When it comes to administering Postgres databases, there’s a wide variety of third party tools available such as SQL Workbench/J or pgAdmin III. However, Postgres itself comes bundled with a powerful command line tool called
psql which is great for those familiar with the terminal or looking to script administration tasks. One of the most common tasks a database administrator performs is simply getting familiar with the environment. This involves asking questions like “Which databases reside on this server?” or “What tables are stored in a particular database on this server?”. In this tutorial, we will learn how to answer these key questions from the command line using
In addition to being able to submit raw SQL queries to the server via
psql you can also take advantage of the
psql meta-commands to obtain information from the server. Meta-commands are commands that are evaluated by
psql and often translated into SQL that is issued against the system tables on the server, saving administrators time when performing routine tasks. They are denoted by a backslash and then followed by the command and its arguments. We will see some examples of this below.
A single Postgres server process can manage multiple databases at the same time. Each database is stored as a separate set of files in its own directory within the server’s data directory. To view all of the defined databases on the server you can use the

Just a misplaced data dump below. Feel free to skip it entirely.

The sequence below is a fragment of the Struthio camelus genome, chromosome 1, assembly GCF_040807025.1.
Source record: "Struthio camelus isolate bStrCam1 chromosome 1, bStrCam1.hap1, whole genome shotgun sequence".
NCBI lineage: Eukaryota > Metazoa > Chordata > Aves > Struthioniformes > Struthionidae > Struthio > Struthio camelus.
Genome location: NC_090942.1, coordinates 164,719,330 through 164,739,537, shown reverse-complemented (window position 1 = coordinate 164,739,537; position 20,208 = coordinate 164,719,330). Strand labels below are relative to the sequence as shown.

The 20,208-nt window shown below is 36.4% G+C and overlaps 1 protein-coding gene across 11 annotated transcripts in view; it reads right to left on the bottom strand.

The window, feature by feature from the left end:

\list meta-command or its shortcut
postgres=# \l List of databases Name | Owner | Encoding | Collate | Ctype | Access privileges -----------+----------+----------+-------------+-------------+----------------------- postgres | postgres | UTF8 | en_US.UTF-8 | en_US.UTF-8 | sales | ubuntu | UTF8 | en_US.UTF-8 | en_US.UTF-8 | template0 | postgres | UTF8 | en_US.UTF-8 | en_US.UTF-8 | =c/postgres + | | | | | postgres=CTc/postgres template1 | postgres | UTF8 | en_US.UTF-8 | en_US.UTF-8 | =c/postgres + | | | | | postgres=CTc/postgres (4 rows)
Most Postgres servers have three databases defined by default:
template1 are skeleton databases that are or can be used by the
CREATE DATABASE command.
postgres is the default database you will connect to before you have created any other databases. Once you have created another database you will want to switch to it in order to create tables and insert data. Often, when working with servers that manage multiple databases, you’ll find the need to jump between databases frequently. This can be done with the
\connect meta-command or its shortcut
postgres=# \c sales You are now connected to database "sales" as user "ubuntu". sales=#
Once you’ve connected to a database, you will want to inspect which tables have been created there. This can be done with the
\dt meta-command. However, if there are no tables you will get no output.
sales=# \dt No relations found. sales=#
After creating a table, it will be returned in a tabular list of created tables.
sales=# CREATE TABLE leads (id INTEGER PRIMARY KEY, name VARCHAR); CREATE TABLE sales=# \dt List of relations Schema | Name | Type | Owner --------+-------+-------+-------- public | leads | table | ubuntu (1 row) sales=#